The Lenovo K6 Note is offered as a dual-SIM device in most markets. It's a nice touch that you can set different ringtones and message tones for each SIM. You can pick the preferred card for calling, texting and data. The data SIM will switch into 3G/4G mode while the other one will stick to 2G/EDGE. As previously mentioned, the dialer does lend itself to some UI modification through the themes platform.
The dialer is split into several tabs. It supports Yellow pages integration, but it has been moved into the More tab (this feature performs a search for local businesses and is probably best geared for the Chinese/HK market). You have a Call log that can be filtered by received/missed/outgoing calls, but not by SIM card.
You guessed it, the More tab holds a few additional features. There are call and message blocking options (blacklist/whitelist by phone number). You can also enable Automatic call recording (it starts as the call connects), but keep in mind this feature isn't legal in some regions of the world.
The Lenovo K6 Note managed to score a very respectable "Good" mark in our loudspeaker test. Mind you, we achieved the result while using the Dolby Atmos equalizer on the Music preset. Turning it off yields lower scores.
|Speakerphone test||Voice, dB||Ringing ||Overall score|
Lenovo is relying on Google for the default keyboard. This used to mean the regular AOSP Google Keyboard, but since GBoard is now gaining traction, Lenovo has decided to switch things up and include it by default.
That means you get to enjoy some great new features, like the built-in search functionality, multilingual autocomplete and GIF integration, where supported.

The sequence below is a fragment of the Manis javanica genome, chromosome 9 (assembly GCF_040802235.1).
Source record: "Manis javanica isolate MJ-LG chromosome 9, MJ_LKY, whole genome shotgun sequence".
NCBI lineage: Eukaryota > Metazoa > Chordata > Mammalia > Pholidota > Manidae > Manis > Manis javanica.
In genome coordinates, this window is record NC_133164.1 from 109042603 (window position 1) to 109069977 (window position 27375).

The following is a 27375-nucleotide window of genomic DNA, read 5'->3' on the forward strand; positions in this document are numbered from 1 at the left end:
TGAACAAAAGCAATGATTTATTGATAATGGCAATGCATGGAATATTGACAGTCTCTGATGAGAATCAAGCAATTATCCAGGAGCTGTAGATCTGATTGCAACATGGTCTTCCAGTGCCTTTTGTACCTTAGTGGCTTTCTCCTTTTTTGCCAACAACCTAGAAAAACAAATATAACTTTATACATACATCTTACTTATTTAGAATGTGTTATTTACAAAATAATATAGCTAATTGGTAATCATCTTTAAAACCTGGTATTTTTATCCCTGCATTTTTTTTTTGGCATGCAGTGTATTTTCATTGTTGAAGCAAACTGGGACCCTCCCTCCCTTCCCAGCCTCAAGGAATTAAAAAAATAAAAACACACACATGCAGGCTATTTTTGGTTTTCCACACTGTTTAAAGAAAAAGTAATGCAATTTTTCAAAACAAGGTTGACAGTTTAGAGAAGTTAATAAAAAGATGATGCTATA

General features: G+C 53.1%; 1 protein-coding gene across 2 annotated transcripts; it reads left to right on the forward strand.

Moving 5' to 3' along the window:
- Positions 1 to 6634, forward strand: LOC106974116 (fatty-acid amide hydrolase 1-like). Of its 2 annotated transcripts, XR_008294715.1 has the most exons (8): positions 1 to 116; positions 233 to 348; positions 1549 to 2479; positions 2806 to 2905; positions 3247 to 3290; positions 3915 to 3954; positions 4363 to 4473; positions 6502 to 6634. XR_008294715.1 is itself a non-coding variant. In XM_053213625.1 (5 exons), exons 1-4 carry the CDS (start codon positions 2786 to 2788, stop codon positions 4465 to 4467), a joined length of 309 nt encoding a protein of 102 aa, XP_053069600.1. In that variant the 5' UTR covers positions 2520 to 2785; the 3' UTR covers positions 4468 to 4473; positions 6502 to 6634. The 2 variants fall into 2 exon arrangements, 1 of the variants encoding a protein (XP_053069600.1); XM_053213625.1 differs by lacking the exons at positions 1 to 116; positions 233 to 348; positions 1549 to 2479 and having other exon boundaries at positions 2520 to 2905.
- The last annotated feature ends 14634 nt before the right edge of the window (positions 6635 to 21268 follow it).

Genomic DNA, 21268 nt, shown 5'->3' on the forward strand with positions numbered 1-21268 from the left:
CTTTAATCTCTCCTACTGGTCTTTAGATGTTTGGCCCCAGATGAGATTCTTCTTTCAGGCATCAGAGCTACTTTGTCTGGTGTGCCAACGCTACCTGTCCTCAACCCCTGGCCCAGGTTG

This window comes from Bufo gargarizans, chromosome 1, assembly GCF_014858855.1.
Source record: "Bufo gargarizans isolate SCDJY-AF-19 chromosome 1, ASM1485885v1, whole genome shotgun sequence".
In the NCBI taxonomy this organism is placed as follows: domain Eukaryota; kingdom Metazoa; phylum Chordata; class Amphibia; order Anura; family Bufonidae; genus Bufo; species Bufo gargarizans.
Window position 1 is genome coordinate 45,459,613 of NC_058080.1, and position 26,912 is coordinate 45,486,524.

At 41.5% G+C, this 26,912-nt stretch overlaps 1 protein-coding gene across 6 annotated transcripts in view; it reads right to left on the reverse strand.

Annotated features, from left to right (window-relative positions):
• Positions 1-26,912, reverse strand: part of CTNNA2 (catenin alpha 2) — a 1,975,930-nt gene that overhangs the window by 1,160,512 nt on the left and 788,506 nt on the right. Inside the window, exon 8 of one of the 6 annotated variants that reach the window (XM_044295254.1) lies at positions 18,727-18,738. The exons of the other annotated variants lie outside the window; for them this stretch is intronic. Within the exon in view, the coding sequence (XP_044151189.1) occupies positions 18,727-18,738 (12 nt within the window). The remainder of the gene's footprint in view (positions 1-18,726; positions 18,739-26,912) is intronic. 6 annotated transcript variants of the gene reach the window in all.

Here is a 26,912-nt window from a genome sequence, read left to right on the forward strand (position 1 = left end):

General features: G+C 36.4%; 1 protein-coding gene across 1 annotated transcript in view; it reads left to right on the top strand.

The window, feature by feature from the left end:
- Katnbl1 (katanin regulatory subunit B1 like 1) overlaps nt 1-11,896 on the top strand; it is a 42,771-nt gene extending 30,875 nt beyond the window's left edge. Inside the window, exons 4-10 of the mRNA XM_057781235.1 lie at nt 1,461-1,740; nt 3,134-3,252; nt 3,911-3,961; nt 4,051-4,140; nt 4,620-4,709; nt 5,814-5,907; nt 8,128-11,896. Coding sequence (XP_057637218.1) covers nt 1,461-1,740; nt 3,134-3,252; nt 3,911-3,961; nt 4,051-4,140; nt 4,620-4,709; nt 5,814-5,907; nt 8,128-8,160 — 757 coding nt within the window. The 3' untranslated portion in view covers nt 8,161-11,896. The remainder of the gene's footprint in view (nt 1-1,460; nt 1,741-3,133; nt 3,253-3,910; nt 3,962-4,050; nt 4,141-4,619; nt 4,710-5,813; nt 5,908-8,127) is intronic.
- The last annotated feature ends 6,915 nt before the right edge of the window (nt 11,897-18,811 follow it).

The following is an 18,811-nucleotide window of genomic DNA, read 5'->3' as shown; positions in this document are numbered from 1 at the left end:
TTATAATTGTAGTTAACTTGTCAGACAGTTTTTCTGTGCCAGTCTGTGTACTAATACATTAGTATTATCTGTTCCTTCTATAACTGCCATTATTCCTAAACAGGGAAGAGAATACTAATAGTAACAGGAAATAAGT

Messaging itself is handled by a very straight-forward custom app. Nothing really too special.
Lenovo has really toned down the amount of bloatware it pre-loads on its handsets. For the better part, just like a recent Moto offer, the Lenovo K6 Note relies heavily on the familiar Google suite of apps to get through most common tasks.
Unlike the Moto branch, however, there are luckily no extremes on the Lenovo side, with obvious missing things, like a file manager app. The K6 Note has a dedicated one. It can handle searching and sorting pretty well, as well as archives. Some previous Lenovo handsets did use a more feature-rich version of the browser, complete with FTP support. It is missing this time around.
The Lenovo Companion is a mobile troubleshooter. You can search for walkthrough's for your device (in written or video form), you can check for firmware updates (with data back up included) and diagnosing all the hardware of the phone (e.g. testing the vibration or the loudspeaker).
SYNCit allows you to backup Contacts, SMS and Call log to the Lenovo cloud. If you don't want to set up an account, you can backup to the SD card.
There is also a SHAREit app. For the most part, it tends to work as advertised for exchanging files, as long as there are Lenovo handsets on both ends. Other devices can expect a various degree of success.
There aren't many other custom apps to really note on the handset. There is a compass, as well as an audio recorder, but that is about the extent to which Lenovo has went in its app development effort.